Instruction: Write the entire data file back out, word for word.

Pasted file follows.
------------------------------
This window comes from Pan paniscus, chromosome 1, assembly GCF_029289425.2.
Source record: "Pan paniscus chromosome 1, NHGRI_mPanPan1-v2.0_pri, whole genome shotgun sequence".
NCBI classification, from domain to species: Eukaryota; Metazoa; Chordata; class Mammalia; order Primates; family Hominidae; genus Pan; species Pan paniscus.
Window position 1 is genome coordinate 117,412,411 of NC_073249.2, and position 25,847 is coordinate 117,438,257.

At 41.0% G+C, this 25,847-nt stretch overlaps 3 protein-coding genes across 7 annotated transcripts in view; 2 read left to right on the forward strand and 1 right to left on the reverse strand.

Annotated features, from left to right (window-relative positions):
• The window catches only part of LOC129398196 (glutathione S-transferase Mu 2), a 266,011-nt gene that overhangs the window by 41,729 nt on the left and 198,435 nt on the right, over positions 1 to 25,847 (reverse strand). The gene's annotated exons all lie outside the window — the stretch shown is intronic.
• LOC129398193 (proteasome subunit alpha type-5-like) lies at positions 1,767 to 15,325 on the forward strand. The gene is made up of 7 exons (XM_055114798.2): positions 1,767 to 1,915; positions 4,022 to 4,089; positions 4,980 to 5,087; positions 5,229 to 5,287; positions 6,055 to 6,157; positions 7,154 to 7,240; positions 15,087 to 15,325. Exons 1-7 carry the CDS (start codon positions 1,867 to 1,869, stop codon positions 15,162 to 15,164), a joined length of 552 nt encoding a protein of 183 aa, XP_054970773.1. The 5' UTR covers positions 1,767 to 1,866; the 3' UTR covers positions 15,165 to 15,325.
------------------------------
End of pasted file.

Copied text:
This window comes from Pan paniscus, chromosome 1, assembly GCF_029289425.2.
Source record: "Pan paniscus chromosome 1, NHGRI_mPanPan1-v2.0_pri, whole genome shotgun sequence".
NCBI classification, from domain to species: Eukaryota; Metazoa; Chordata; class Mammalia; order Primates; family Hominidae; genus Pan; species Pan paniscus.
Window position 1 is genome coordinate 117,412,411 of NC_073249.2, and position 25,847 is coordinate 117,438,257.

At 41.0% G+C, this 25,847-nt stretch overlaps 3 protein-coding genes across 7 annotated transcripts in view; 2 read left to right on the forward strand and 1 right to left on the reverse strand.

Annotated features, from left to right (window-relative positions):
• The window catches only part of LOC129398196 (glutathione S-transferase Mu 2), a 266,011-nt gene that overhangs the window by 41,729 nt on the left and 198,435 nt on the right, over positions 1 to 25,847 (reverse strand). The gene's annotated exons all lie outside the window — the stretch shown is intronic.
• LOC129398193 (proteasome subunit alpha type-5-like) lies at positions 1,767 to 15,325 on the forward strand. The gene is made up of 7 exons (XM_055114798.2): positions 1,767 to 1,915; positions 4,022 to 4,089; positions 4,980 to 5,087; positions 5,229 to 5,287; positions 6,055 to 6,157; positions 7,154 to 7,240; positions 15,087 to 15,325. Exons 1-7 carry the CDS (start codon positions 1,867 to 1,869, stop codon positions 15,162 to 15,164), a joined length of 552 nt encoding a protein of 183 aa, XP_054970773.1. The 5' UTR covers positions 1,767 to 1,866; the 3' UTR covers positions 15,165 to 15,325.